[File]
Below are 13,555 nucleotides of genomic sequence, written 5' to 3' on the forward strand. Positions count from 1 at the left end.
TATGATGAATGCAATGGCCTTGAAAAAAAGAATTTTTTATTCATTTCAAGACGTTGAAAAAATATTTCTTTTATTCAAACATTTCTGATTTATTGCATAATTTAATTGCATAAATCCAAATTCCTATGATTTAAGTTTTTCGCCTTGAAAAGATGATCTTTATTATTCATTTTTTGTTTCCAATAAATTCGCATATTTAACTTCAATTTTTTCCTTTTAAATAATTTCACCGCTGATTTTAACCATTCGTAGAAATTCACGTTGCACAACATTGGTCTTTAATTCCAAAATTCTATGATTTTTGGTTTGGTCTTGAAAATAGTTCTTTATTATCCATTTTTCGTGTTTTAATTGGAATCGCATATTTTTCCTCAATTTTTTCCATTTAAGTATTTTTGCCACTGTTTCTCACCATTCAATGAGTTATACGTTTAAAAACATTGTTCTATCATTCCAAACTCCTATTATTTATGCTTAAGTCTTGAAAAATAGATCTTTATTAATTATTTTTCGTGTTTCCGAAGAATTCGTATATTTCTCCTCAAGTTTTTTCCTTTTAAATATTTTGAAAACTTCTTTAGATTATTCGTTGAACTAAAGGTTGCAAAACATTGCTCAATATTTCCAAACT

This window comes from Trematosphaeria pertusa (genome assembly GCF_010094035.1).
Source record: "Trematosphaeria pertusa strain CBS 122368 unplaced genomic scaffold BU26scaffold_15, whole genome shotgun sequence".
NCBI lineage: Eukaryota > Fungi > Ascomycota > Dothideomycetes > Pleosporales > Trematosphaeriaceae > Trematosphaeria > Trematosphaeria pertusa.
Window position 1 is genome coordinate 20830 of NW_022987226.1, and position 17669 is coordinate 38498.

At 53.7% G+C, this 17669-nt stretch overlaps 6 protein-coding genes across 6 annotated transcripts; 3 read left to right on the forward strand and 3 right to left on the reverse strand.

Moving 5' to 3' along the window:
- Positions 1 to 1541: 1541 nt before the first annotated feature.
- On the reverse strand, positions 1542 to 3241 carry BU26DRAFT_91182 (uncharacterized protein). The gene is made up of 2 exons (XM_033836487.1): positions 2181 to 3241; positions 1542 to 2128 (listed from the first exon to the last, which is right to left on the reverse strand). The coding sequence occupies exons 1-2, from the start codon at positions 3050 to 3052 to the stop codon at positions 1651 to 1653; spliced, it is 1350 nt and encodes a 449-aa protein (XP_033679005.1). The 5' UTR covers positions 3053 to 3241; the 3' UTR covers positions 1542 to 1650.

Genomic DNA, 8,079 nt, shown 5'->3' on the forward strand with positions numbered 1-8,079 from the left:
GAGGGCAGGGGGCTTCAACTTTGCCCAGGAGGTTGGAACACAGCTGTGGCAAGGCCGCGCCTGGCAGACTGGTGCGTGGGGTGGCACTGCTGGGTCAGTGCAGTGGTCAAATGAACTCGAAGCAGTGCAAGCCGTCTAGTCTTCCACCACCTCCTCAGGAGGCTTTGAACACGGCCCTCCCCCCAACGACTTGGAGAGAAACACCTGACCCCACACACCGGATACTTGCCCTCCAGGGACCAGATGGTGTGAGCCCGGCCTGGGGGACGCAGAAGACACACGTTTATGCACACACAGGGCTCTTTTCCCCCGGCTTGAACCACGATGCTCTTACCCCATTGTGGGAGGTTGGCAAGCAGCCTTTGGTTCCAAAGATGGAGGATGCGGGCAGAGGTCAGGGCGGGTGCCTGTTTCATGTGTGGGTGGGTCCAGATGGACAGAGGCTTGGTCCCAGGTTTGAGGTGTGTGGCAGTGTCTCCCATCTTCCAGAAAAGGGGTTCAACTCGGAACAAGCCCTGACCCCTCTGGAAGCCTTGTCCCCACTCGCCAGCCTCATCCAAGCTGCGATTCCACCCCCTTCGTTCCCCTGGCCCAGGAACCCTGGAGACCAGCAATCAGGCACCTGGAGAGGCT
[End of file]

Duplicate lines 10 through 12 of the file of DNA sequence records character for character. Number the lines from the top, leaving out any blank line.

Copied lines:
- On the reverse strand, positions 1542 to 3241 carry BU26DRAFT_91182 (uncharacterized protein). The gene is made up of 2 exons (XM_033836487.1): positions 2181 to 3241; positions 1542 to 2128 (listed from the first exon to the last, which is right to left on the reverse strand). The coding sequence occupies exons 1-2, from the start codon at positions 3050 to 3052 to the stop codon at positions 1651 to 1653; spliced, it is 1350 nt and encodes a 449-aa protein (XP_033679005.1). The 5' UTR covers positions 3053 to 3241; the 3' UTR covers positions 1542 to 1650.

Genomic DNA, 8,079 nt, shown 5'->3' on the forward strand with positions numbered 1-8,079 from the left:
GAGGGCAGGGGGCTTCAACTTTGCCCAGGAGGTTGGAACACAGCTGTGGCAAGGCCGCGCCTGGCAGACTGGTGCGTGGGGTGGCACTGCTGGGTCAGTGCAGTGGTCAAATGAACTCGAAGCAGTGCAAGCCGTCTAGTCTTCCACCACCTCCTCAGGAGGCTTTGAACACGGCCCTCCCCCCAACGACTTGGAGAGAAACACCTGACCCCACACACCGGATACTTGCCCTCCAGGGACCAGATGGTGTGAGCCCGGCCTGGGGGACGCAGAAGACACACGTTTATGCACACACAGGGCTCTTTTCCCCCGGCTTGAACCACGATGCTCTTACCCCATTGTGGGAGGTTGGCAAGCAGCCTTTGGTTCCAAAGATGGAGGATGCGGGCAGAGGTCAGGGCGGGTGCCTGTTTCATGTGTGGGTGGGTCCAGATGGACAGAGGCTTGGTCCCAGGTTTGAGGTGTGTGGCAGTGTCTCCCATCTTCCAGAAAAGGGGTTCAACTCGGAACAAGCCCTGACCCCTCTGGAAGCCTTGTCCCCACTCGCCAGCCTCATCCAAGCTGCGATTCCACCCCCTTCGTTCCCCTGGCCCAGGAACCCTGGAGACCAGCAATCAGGCACCTGGAGAGGCT